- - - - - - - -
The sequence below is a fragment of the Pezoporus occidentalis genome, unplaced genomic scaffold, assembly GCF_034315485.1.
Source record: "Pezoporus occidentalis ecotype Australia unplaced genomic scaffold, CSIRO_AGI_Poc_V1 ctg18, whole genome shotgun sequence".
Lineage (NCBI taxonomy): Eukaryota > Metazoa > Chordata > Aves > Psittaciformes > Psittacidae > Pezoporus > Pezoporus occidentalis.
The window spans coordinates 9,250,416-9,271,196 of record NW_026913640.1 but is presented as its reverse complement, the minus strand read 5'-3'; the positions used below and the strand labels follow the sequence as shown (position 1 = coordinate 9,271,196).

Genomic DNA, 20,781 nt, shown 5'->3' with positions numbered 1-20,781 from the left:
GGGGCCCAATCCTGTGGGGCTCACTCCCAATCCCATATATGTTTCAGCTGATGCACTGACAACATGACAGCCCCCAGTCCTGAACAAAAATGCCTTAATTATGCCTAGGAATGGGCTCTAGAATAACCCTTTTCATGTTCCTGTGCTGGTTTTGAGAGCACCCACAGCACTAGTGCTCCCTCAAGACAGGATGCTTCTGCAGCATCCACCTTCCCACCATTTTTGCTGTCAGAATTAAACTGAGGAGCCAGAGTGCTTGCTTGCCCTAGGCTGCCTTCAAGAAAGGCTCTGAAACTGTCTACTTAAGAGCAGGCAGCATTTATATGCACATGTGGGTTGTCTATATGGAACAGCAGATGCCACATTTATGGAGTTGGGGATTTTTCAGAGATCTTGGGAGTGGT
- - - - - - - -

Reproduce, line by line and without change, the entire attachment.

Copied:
The sequence below is a fragment of the Pezoporus occidentalis genome, unplaced genomic scaffold, assembly GCF_034315485.1.
Source record: "Pezoporus occidentalis ecotype Australia unplaced genomic scaffold, CSIRO_AGI_Poc_V1 ctg18, whole genome shotgun sequence".
Lineage (NCBI taxonomy): Eukaryota > Metazoa > Chordata > Aves > Psittaciformes > Psittacidae > Pezoporus > Pezoporus occidentalis.
The window spans coordinates 9,250,416-9,271,196 of record NW_026913640.1 but is presented as its reverse complement, the minus strand read 5'-3'; the positions used below and the strand labels follow the sequence as shown (position 1 = coordinate 9,271,196).

Genomic DNA, 20,781 nt, shown 5'->3' with positions numbered 1-20,781 from the left:
GGGGCCCAATCCTGTGGGGCTCACTCCCAATCCCATATATGTTTCAGCTGATGCACTGACAACATGACAGCCCCCAGTCCTGAACAAAAATGCCTTAATTATGCCTAGGAATGGGCTCTAGAATAACCCTTTTCATGTTCCTGTGCTGGTTTTGAGAGCACCCACAGCACTAGTGCTCCCTCAAGACAGGATGCTTCTGCAGCATCCACCTTCCCACCATTTTTGCTGTCAGAATTAAACTGAGGAGCCAGAGTGCTTGCTTGCCCTAGGCTGCCTTCAAGAAAGGCTCTGAAACTGTCTACTTAAGAGCAGGCAGCATTTATATGCACATGTGGGTTGTCTATATGGAACAGCAGATGCCACATTTATGGAGTTGGGGATTTTTCAGAGATCTTGGGAGTGGT